I absolutely agree with you. I would only add one more thing. A guidance for workplaces as they have no idea, how to deal with bereaved people.
I had a horrible experience from my own line manager, who said this, when my husband was in hospital
' You wouldn't think, how much money the NHS is wasting just by keeping people in hospital '.
My husband died three weeks later.
I cannot forgive her for saying this. This was the most painful thing to hear from my own line manager. It still terribly hurts
I experienced a similar situation from our McMIllan nurse associated with the local hospice plus the supporting medical nurse who made home visits before Anne was hospitalised. ( Anne unfortunatly never got into the hospice.) Our McMillan nurse couldn't do enough for us on a day to day basis whilst Anne was dying in hospital. All smiles and empathy. Then Anne suddenly passed away and it all went dead. Not a single courtesy phone call from either of them to say they'd heard Anne had passed and so offer condolences. I felt as if all their support had just been part of the job - and so onto the next person. About a month later I got a letter from the hospice offering counselling. Too late for me I'm afraid. That missing phone call would have meant everything.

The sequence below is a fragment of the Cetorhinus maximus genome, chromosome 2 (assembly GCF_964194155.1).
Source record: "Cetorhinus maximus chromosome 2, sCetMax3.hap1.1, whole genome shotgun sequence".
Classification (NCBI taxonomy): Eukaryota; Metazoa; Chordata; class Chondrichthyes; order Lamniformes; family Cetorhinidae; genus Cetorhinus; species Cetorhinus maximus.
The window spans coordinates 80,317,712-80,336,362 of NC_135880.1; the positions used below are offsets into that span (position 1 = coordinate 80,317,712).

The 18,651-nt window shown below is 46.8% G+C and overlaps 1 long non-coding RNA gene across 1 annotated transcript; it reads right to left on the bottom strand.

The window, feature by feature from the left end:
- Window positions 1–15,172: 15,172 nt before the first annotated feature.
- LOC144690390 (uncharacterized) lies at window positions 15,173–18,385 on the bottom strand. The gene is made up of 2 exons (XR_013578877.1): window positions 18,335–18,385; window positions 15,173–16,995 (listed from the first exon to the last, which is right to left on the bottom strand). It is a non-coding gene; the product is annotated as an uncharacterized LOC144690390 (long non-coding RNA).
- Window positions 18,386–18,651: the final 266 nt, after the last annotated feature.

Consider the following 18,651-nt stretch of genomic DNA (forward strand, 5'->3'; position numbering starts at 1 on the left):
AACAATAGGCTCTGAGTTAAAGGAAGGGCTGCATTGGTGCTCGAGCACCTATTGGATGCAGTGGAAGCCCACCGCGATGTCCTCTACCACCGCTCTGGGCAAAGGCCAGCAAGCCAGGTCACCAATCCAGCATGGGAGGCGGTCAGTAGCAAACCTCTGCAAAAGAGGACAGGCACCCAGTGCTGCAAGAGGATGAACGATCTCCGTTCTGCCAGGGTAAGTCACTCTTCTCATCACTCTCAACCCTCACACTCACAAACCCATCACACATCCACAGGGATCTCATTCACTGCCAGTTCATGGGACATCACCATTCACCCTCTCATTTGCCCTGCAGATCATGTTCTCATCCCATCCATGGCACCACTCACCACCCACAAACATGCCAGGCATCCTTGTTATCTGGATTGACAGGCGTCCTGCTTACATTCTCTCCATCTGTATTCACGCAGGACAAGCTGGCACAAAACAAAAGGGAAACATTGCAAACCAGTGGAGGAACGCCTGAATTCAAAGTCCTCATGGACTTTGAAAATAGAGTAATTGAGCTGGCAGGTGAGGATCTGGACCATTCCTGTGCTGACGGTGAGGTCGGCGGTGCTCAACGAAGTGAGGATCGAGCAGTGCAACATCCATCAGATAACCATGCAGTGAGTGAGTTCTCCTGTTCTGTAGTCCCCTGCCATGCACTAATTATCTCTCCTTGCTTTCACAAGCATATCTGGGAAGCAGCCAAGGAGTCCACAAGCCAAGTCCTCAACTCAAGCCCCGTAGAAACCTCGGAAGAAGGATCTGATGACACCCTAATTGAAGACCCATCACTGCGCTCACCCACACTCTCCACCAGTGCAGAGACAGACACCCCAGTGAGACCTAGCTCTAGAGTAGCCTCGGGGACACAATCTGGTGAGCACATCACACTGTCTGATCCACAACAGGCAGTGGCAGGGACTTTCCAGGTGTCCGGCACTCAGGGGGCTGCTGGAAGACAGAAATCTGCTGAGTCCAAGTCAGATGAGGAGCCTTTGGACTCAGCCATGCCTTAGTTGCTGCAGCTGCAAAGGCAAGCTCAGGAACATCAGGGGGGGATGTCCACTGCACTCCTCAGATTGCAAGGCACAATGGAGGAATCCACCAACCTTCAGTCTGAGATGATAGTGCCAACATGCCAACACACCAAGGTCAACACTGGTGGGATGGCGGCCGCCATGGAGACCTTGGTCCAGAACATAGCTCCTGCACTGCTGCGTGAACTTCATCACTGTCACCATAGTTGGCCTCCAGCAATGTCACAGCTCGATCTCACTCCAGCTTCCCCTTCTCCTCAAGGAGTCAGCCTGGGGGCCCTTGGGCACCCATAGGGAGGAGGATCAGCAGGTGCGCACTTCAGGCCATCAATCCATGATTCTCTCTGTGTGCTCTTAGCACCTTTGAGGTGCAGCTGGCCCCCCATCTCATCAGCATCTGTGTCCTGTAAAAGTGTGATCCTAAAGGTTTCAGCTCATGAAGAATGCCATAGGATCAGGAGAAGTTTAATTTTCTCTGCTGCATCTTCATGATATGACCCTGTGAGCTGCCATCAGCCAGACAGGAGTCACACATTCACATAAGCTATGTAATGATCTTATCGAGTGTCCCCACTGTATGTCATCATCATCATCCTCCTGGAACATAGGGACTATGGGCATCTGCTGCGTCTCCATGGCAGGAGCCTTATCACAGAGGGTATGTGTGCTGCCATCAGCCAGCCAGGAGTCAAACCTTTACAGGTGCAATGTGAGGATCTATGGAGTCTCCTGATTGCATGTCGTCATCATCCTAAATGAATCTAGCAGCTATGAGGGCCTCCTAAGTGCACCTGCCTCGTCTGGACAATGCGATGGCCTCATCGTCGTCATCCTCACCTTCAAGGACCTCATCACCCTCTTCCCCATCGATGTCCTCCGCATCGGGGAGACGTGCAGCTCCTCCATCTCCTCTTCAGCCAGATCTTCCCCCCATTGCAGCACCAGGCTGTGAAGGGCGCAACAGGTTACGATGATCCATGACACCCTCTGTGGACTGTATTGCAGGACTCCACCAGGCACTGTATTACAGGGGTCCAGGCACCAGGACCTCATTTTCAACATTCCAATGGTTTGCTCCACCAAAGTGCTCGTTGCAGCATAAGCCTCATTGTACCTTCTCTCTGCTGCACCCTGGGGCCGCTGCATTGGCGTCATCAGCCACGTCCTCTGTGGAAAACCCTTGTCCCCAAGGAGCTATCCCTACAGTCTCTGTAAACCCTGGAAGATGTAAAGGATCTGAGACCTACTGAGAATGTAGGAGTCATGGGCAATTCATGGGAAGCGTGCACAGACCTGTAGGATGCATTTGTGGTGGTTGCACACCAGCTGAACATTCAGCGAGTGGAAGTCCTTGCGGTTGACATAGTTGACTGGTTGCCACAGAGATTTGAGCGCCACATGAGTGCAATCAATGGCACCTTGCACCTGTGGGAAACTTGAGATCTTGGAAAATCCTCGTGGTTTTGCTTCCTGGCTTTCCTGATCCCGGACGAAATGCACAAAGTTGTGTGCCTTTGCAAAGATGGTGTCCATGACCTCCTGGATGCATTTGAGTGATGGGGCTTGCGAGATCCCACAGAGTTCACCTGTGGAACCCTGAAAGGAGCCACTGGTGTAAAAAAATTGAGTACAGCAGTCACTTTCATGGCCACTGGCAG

Love and Light.
At the end of all our journeying will be to find ourselves back where we started knowing the place for the first time. TS ELIOT.
I had the same Macmillan nurses were brilliant my wife went into critical care she passed in there 1 and a half days later I have had nothing from the hospital from that time till now you would think something could be put in place to help the ones left behind not just blank
The most heartless and pragmatic people always end up in senior positions. They have absolutely no idea of people skills which personally I don't think can be taught. They get to those positions because they support the corperate ideology: profit and efficiently.
Remember we used to have a Personel Department who dealt with people - persons? Now it's named Human Resources. How cold and inhuman is that term? People are just a resourse these days like a cog in a machine.
Love and Light
We feel lost, there is no script to follow, we are left without guidance. Many of us have been full time carers and that job is gone, we are left drifting. Our future is in our hands, but we don't know what to do with it. Perhaps we can help each other.
Hi Needing friends,